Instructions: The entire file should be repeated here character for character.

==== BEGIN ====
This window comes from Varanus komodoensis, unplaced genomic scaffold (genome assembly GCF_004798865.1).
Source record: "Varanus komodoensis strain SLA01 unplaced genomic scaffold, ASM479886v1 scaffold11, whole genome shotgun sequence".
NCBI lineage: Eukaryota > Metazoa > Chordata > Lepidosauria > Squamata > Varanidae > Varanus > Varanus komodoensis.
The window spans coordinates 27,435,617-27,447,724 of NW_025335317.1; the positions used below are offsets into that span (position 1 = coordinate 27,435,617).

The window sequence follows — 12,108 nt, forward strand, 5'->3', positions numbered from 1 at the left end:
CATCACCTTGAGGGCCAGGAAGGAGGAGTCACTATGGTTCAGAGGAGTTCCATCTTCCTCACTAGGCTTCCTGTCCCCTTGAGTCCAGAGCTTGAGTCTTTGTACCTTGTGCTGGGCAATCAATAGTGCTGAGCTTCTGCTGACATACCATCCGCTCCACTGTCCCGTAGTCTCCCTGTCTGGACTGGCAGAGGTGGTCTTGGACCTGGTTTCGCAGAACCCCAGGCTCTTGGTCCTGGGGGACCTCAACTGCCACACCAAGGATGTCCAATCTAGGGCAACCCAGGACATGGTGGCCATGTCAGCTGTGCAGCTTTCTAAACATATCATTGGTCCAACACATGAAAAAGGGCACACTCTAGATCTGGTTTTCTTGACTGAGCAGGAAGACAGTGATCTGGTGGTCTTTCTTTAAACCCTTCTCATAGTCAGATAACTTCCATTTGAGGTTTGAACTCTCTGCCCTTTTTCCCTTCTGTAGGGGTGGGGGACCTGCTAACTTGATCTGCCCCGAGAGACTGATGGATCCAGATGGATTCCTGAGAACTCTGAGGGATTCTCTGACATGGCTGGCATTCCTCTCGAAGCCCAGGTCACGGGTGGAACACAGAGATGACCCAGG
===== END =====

This window comes from Varanus komodoensis, unplaced genomic scaffold (genome assembly GCF_004798865.1).
Source record: "Varanus komodoensis strain SLA01 unplaced genomic scaffold, ASM479886v1 scaffold11, whole genome shotgun sequence".
NCBI lineage: Eukaryota > Metazoa > Chordata > Lepidosauria > Squamata > Varanidae > Varanus > Varanus komodoensis.
The window spans coordinates 27,435,617-27,447,724 of NW_025335317.1; the positions used below are offsets into that span (position 1 = coordinate 27,435,617).

The window sequence follows — 12,108 nt, forward strand, 5'->3', positions numbered from 1 at the left end:
CATCACCTTGAGGGCCAGGAAGGAGGAGTCACTATGGTTCAGAGGAGTTCCATCTTCCTCACTAGGCTTCCTGTCCCCTTGAGTCCAGAGCTTGAGTCTTTGTACCTTGTGCTGGGCAATCAATAGTGCTGAGCTTCTGCTGACATACCATCCGCTCCACTGTCCCGTAGTCTCCCTGTCTGGACTGGCAGAGGTGGTCTTGGACCTGGTTTCGCAGAACCCCAGGCTCTTGGTCCTGGGGGACCTCAACTGCCACACCAAGGATGTCCAATCTAGGGCAACCCAGGACATGGTGGCCATGTCAGCTGTGCAGCTTTCTAAACATATCATTGGTCCAACACATGAAAAAGGGCACACTCTAGATCTGGTTTTCTTGACTGAGCAGGAAGACAGTGATCTGGTGGTCTTTCTTTAAACCCTTCTCATAGTCAGATAACTTCCATTTGAGGTTTGAACTCTCTGCCCTTTTTCCCTTCTGTAGGGGTGGGGGACCTGCTAACTTGATCTGCCCCGAGAGACTGATGGATCCAGATGGATTCCTGAGAACTCTGAGGGATTCTCTGACATGGCTGGCATTCCTCTCGAAGCCCAGGTCACGGGTGGAACACAGAGATGACCCAGG